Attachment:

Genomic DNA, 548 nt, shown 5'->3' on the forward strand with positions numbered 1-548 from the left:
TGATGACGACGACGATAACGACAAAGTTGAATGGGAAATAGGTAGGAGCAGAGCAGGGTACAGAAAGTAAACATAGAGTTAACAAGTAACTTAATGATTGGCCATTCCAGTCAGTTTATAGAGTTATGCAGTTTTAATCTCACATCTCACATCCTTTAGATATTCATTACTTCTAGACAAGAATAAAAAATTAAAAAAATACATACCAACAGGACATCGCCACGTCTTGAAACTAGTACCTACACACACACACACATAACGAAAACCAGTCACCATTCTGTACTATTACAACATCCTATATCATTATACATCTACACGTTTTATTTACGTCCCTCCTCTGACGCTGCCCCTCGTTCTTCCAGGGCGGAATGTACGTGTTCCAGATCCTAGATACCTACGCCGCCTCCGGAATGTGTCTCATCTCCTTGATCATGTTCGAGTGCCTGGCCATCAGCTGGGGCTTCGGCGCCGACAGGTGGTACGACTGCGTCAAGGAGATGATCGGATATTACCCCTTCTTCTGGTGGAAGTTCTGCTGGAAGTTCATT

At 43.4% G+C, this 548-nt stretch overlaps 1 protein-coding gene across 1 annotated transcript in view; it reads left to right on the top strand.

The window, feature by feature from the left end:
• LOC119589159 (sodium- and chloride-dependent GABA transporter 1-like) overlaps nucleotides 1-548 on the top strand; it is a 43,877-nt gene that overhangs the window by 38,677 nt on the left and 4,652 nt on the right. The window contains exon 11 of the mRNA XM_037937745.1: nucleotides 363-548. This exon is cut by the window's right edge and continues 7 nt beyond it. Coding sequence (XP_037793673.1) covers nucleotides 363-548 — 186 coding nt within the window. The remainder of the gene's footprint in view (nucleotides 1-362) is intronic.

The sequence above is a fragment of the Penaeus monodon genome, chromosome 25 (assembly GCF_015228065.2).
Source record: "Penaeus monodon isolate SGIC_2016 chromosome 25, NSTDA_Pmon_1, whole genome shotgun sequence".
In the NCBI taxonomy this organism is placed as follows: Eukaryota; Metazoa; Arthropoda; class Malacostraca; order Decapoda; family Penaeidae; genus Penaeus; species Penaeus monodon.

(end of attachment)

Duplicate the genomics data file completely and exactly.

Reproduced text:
Genomic DNA, 548 nt, shown 5'->3' on the forward strand with positions numbered 1-548 from the left:
TGATGACGACGACGATAACGACAAAGTTGAATGGGAAATAGGTAGGAGCAGAGCAGGGTACAGAAAGTAAACATAGAGTTAACAAGTAACTTAATGATTGGCCATTCCAGTCAGTTTATAGAGTTATGCAGTTTTAATCTCACATCTCACATCCTTTAGATATTCATTACTTCTAGACAAGAATAAAAAATTAAAAAAATACATACCAACAGGACATCGCCACGTCTTGAAACTAGTACCTACACACACACACACATAACGAAAACCAGTCACCATTCTGTACTATTACAACATCCTATATCATTATACATCTACACGTTTTATTTACGTCCCTCCTCTGACGCTGCCCCTCGTTCTTCCAGGGCGGAATGTACGTGTTCCAGATCCTAGATACCTACGCCGCCTCCGGAATGTGTCTCATCTCCTTGATCATGTTCGAGTGCCTGGCCATCAGCTGGGGCTTCGGCGCCGACAGGTGGTACGACTGCGTCAAGGAGATGATCGGATATTACCCCTTCTTCTGGTGGAAGTTCTGCTGGAAGTTCATT

At 43.4% G+C, this 548-nt stretch overlaps 1 protein-coding gene across 1 annotated transcript in view; it reads left to right on the top strand.

The window, feature by feature from the left end:
• LOC119589159 (sodium- and chloride-dependent GABA transporter 1-like) overlaps nucleotides 1-548 on the top strand; it is a 43,877-nt gene that overhangs the window by 38,677 nt on the left and 4,652 nt on the right. The window contains exon 11 of the mRNA XM_037937745.1: nucleotides 363-548. This exon is cut by the window's right edge and continues 7 nt beyond it. Coding sequence (XP_037793673.1) covers nucleotides 363-548 — 186 coding nt within the window. The remainder of the gene's footprint in view (nucleotides 1-362) is intronic.

The sequence above is a fragment of the Penaeus monodon genome, chromosome 25 (assembly GCF_015228065.2).
Source record: "Penaeus monodon isolate SGIC_2016 chromosome 25, NSTDA_Pmon_1, whole genome shotgun sequence".
In the NCBI taxonomy this organism is placed as follows: Eukaryota; Metazoa; Arthropoda; class Malacostraca; order Decapoda; family Penaeidae; genus Penaeus; species Penaeus monodon.